"Water screen" and "Waterscreen" could forward to this article, because Wikipedia now has no information on that subject. For those of you who don't know what a waterscreen is, check out this link. The article could have a small section about waterscreens. --184.108.40.206 (talk) 04:32, 7 June 2008 (UTC)
Why WikiProject Physics classification was removed
Someone tagged this article as being "within the scope of WikiProject Physics, which collaborates on articles related to physics."
I removed this tag, because laser lighting displays (e.g., rock-concert-type vector-scanning laser shows) have only a very tenuous relationship to physics. Yes, these laser shows do use lasers as their light source, but that would be like adding computer monitors to WikiProject Physics because they use electricity and emit light.
One criteria is whether research and academic physicists are involved in this field. The answer is no. The closest that physicists get to this field is in developing and improving various types of lasers. For example, physicists may research different ways of creating laser light, but this is not done specifically for laser lighting displays. Some laser research may be done to help other laser display fields, such as raster-scanned laser TVs, which need small, powerful laser sources. But even here the physics connection to laser lighting displays is tenuous at best.
Another criteria is whether a physics degree, either basic (undergraduate) or advanced (Masters, Ph.D.) is required, beneficial or frequently found by those working in the field. Such a degree is very rare in the laser lighting display field, such as persons involved in the International Laser Display Association.
Creating the lasers and beam controllers (scanners, color-control devices, etc.) used in laser lighting displays requires knowledge of optical engineering and electronics. But again, this is not physics-specific, so I have removed the tag.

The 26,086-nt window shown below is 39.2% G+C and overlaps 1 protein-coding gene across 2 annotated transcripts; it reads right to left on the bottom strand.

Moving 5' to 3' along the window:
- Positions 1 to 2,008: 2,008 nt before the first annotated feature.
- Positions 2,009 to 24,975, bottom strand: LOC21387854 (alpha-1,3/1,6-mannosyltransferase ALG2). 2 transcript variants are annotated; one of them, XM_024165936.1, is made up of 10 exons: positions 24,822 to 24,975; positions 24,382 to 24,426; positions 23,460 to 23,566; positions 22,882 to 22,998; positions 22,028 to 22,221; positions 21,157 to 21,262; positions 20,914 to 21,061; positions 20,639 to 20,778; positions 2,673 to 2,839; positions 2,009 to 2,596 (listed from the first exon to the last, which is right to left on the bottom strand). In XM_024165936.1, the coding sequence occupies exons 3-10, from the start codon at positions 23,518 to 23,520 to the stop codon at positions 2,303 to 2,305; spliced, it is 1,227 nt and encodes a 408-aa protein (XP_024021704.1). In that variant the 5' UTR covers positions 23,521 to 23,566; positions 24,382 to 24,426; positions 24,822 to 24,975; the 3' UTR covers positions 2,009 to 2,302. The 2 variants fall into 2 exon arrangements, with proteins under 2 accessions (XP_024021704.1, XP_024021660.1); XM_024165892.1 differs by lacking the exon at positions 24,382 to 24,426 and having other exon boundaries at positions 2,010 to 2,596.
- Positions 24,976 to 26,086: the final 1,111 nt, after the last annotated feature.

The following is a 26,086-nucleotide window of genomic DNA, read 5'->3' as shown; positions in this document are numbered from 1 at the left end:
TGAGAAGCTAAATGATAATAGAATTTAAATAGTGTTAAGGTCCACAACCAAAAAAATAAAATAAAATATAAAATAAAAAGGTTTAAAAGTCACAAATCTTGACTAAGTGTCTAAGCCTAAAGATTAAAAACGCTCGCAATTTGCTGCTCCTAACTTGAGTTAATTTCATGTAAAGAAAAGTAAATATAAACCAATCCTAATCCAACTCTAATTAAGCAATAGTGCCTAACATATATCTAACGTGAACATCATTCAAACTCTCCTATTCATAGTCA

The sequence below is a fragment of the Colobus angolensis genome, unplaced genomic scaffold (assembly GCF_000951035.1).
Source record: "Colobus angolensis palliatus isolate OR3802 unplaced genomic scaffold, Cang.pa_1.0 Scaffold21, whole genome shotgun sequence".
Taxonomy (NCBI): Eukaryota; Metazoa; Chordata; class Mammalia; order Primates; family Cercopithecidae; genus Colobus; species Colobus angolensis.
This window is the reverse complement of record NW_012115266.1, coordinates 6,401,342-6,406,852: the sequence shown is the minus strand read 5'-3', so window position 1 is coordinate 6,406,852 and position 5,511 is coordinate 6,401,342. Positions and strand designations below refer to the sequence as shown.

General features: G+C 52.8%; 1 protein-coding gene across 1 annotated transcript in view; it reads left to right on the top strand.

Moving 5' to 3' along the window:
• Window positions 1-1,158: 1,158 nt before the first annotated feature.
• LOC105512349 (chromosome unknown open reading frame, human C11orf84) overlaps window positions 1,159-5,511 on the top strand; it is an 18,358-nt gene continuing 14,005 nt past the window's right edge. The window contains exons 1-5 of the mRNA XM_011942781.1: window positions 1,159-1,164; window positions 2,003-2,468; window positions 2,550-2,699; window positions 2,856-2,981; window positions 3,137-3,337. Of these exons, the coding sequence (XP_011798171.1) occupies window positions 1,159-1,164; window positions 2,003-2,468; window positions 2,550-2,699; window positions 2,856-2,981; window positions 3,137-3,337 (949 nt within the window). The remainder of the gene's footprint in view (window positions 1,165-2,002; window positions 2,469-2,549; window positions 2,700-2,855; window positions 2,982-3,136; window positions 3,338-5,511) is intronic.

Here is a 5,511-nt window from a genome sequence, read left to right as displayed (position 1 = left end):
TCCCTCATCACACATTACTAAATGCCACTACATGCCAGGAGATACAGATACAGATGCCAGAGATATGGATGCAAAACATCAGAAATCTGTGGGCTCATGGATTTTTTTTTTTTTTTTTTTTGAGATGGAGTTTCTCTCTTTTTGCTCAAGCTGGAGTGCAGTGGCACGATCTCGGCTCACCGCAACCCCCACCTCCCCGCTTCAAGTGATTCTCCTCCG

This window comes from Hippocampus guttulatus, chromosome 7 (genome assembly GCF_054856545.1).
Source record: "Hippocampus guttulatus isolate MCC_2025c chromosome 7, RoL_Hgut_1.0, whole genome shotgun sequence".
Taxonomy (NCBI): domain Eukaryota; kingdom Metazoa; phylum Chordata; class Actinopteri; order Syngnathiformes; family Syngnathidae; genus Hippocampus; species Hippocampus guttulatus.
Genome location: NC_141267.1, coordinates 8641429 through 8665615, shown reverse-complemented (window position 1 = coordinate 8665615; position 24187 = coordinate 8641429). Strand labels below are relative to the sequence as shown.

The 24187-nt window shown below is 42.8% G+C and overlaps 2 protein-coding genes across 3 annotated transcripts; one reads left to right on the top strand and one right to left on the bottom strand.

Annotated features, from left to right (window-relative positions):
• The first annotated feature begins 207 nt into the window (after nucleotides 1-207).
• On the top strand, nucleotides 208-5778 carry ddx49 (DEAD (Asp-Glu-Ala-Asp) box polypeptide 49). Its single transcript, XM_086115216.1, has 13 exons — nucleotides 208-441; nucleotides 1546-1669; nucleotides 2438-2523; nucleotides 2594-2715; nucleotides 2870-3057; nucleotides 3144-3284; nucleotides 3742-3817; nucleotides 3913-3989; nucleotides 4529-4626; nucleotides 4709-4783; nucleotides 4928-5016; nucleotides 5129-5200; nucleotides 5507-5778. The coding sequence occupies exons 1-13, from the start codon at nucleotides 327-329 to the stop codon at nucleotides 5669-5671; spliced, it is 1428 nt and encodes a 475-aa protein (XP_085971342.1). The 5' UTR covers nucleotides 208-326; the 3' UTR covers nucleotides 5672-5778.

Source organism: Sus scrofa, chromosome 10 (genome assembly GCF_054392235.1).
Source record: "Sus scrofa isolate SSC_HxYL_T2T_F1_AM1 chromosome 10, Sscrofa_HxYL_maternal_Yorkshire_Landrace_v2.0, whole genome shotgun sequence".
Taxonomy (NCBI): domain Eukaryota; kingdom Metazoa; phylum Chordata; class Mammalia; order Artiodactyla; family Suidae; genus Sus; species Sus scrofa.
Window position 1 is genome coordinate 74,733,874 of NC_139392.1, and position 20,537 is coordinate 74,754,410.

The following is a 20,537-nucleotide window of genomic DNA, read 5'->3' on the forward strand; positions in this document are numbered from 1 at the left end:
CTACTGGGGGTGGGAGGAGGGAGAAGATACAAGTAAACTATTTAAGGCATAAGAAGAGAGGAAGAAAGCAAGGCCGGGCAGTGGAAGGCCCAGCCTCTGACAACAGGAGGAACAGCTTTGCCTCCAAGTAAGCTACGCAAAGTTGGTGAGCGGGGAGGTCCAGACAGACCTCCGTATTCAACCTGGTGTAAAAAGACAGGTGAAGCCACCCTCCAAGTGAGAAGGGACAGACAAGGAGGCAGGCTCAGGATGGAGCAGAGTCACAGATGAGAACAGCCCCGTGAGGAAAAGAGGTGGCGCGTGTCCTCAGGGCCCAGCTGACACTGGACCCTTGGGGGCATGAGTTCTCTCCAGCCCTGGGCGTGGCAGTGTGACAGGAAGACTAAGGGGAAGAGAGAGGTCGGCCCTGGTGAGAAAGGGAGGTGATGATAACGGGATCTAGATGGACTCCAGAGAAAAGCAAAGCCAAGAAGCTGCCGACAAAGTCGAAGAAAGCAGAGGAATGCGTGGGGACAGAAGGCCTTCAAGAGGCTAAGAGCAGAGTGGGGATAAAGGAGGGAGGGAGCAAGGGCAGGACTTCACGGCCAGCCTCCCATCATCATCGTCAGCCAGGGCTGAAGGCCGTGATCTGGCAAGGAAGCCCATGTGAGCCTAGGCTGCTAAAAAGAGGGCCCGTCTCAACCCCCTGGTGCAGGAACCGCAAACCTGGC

Specfic facts needed
"use" by a band is questioned. Did the band's employees buy or rent the laser, figure out how to interface a positioner & modulator, etc? Or did they hire a company or consultant to do that? If the latter is the case, the information should be located and included. Particularly useful for the various technical milestones.220.127.116.11 (talk) 07:01, 11 November 2010 (UTC)
- Sorry, I don't get it. I'm quite sure (in a totally guessing kind of way) that none of the band members spent any time operating the laser equipment, and that probably (although hardly definitely) the bands' roadies didn't do too much with it. I would think they found "some laser guy" or company who could make things happen. ELO used to paint their ELO logo with a laser beam before the band came out. They would have hired some specialists and shown them a logo and said, "can you do something with this?"
- But the main thing is, I don't see what you're asking for. What technical milestones are you trying to get at, that make a difference depending on who signed the paychecks? If the band's road crew set up the machine, is there no milestone? — JohnFromPinckney (talk) 11:01, 11 November 2010 (UTC)